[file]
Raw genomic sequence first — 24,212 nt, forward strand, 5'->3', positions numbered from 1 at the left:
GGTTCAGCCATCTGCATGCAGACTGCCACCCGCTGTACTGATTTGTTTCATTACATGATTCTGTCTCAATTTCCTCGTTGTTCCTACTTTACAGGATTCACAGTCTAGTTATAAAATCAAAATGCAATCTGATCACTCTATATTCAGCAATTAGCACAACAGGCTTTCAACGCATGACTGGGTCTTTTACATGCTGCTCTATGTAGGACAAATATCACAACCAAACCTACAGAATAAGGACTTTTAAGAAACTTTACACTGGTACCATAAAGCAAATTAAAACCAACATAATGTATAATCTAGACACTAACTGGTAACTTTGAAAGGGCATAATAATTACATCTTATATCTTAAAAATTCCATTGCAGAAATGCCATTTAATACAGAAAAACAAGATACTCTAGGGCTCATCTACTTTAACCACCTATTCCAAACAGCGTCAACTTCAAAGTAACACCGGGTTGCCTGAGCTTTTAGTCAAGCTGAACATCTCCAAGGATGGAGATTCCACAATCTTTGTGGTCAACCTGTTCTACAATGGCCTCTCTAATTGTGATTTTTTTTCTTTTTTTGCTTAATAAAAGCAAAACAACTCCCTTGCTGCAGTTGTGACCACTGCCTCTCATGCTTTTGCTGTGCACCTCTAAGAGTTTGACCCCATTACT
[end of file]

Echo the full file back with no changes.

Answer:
Raw genomic sequence first — 24,212 nt, forward strand, 5'->3', positions numbered from 1 at the left:
GGTTCAGCCATCTGCATGCAGACTGCCACCCGCTGTACTGATTTGTTTCATTACATGATTCTGTCTCAATTTCCTCGTTGTTCCTACTTTACAGGATTCACAGTCTAGTTATAAAATCAAAATGCAATCTGATCACTCTATATTCAGCAATTAGCACAACAGGCTTTCAACGCATGACTGGGTCTTTTACATGCTGCTCTATGTAGGACAAATATCACAACCAAACCTACAGAATAAGGACTTTTAAGAAACTTTACACTGGTACCATAAAGCAAATTAAAACCAACATAATGTATAATCTAGACACTAACTGGTAACTTTGAAAGGGCATAATAATTACATCTTATATCTTAAAAATTCCATTGCAGAAATGCCATTTAATACAGAAAAACAAGATACTCTAGGGCTCATCTACTTTAACCACCTATTCCAAACAGCGTCAACTTCAAAGTAACACCGGGTTGCCTGAGCTTTTAGTCAAGCTGAACATCTCCAAGGATGGAGATTCCACAATCTTTGTGGTCAACCTGTTCTACAATGGCCTCTCTAATTGTGATTTTTTTTCTTTTTTTGCTTAATAAAAGCAAAACAACTCCCTTGCTGCAGTTGTGACCACTGCCTCTCATGCTTTTGCTGTGCACCTCTAAGAGTTTGACCCCATTACT